In October 2006, 60 Minutes offered a searing examination of the Duke lacrosse case. Reported by the late Ed Bradley, the broadcast exposed then-Durham D.A. Mike Nifong for what he was: an unethical prosecutor advancing a non-existent case to secure the votes of African-Americans he needed to win an upcoming Democratic primary. The broadcast also represented a public relations low point for the Duke administration. Speaking to Bradley, Duke president Richard Brodhead declined to condemn Nifong’s behavior. Nor did he question the dubious and in some cases unprofessional conduct by his own university’s “activist” faculty members.
Brodhead, instead, targeted the victims of the prosecutor’s and his faculty’s misconduct: his own students. With a pronounced smirk, he defended Duke’s actions by accusing the lacrosse players of having engaged in “highly unacceptable behavior.”
More than two years after Brodhead’s ill-fated introduction to the national media, Duke has made a reported eight-figure settlement with the three falsely accused lacrosse players. The university also settled lawsuits with former lacrosse coach Mike Pressler and the family of a lacrosse player who suffered grade retaliation from an anti-lacrosse Duke professor. Duke still faces a civil rights lawsuit filed by the unindicted lacrosse players, and the university recently learned that its insurance carrier is refusing to cover any defense or settlement costs arising from the lacrosse case.
In response to these lawsuits, the university has affirmed that future Duke students who run afoul of its unchastened, politically correct faculty ideologues are on their own. In a court filing a few weeks ago, Duke attorney Jamie Gorelick conceded that while the university’s student bulletin prohibits professors from discriminating against students on basis of race, gender, or athletic status, the Brodhead administration does not view the document as “a valid contract.” Somehow, I doubt that Duke will share Gorelick’s words with prospective parents of the Class of 2013.
Quite beyond these legal outcomes, the lacrosse case was a massive academic scandal. Dozens of faculty members at one of the nation’s leading universities abandoned the academy’s traditional fealty to due process, instead exploiting a (false) criminal case against their own students to advance their own pedagogical or ideological agendas. The most spectacular example came when 88 of them—the Group of 88—published an ad two weeks into the case thanking protesters who had, among other things, urged the castration of the lacrosse players. The university’s administration at best was intimidated by its own faculty and at worst jettisoned its own student bulletin and faculty handbook to join the crusade.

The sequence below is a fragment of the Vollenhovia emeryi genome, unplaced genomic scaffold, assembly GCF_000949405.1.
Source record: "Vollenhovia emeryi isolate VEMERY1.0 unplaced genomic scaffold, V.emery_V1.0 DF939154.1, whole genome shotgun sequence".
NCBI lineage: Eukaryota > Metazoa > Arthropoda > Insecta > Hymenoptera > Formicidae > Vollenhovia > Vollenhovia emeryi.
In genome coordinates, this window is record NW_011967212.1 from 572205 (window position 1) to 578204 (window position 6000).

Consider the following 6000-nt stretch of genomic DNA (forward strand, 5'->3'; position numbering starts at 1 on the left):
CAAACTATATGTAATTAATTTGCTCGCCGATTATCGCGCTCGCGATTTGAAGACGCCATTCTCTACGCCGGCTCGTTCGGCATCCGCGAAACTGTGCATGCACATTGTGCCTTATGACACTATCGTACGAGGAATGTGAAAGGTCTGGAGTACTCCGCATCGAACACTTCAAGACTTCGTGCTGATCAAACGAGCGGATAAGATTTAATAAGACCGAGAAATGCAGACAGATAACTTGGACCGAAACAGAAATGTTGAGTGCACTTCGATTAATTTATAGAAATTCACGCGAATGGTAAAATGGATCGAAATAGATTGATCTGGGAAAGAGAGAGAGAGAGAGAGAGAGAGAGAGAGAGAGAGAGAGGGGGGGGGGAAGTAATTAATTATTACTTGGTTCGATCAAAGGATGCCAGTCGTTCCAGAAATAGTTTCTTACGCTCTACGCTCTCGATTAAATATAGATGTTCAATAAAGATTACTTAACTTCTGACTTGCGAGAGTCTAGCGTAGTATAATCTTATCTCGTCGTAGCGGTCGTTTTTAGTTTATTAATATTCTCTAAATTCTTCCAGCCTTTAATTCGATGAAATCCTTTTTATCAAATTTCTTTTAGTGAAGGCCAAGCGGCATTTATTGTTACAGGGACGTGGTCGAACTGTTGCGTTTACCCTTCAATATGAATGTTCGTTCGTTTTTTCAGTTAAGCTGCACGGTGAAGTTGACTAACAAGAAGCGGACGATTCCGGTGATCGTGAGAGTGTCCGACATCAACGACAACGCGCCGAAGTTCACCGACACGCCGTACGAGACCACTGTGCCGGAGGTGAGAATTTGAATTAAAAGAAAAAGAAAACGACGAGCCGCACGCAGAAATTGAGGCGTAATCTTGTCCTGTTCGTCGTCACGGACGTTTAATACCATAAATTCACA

Despite this record, university officials have, almost incredibly, presented Brodhead as a victim of the case. John Simon, Duke’s vice provost for academic affairs, has urged observers to “consider the lacrosse incident a 12- to 18-month total disruption of the life of the president.” And Brodhead’s performance received a sympathetic appraisal from his predecessor, Nan Keohane. “The lacrosse thing was kind of a zinger out of the blue,” Keohane recently told the Yale Daily News. “It was the accident of timing that it came on Dick’s watch and not mine. I had attempted to deal with some of the things that may have been at the root of the problem, but we hadn’t really made a huge amount of progress.”
There’s scant evidence, however, that Keohane “had attempted to deal with some of the things that may have been at the root of the problem” during her decade-long tenure as Duke president. Among the problems exposed by the lacrosse case that were either ignored or intensified during Keohane’s reign:
– Academic groupthink involving issues of race, class, and gender: Keohane and her dean of faculty, future Group of 88 member William Chafe, had reconfigured faculty lines (in the name of a “diversity” agenda) to hire specialists in race, class, or gender issues; many of the professors with the worst performance in the lacrosse case (Wahneema Lubiano, Kim Curtis, Grant Farred, Houston Baker) joined the faculty during the Keohane administration.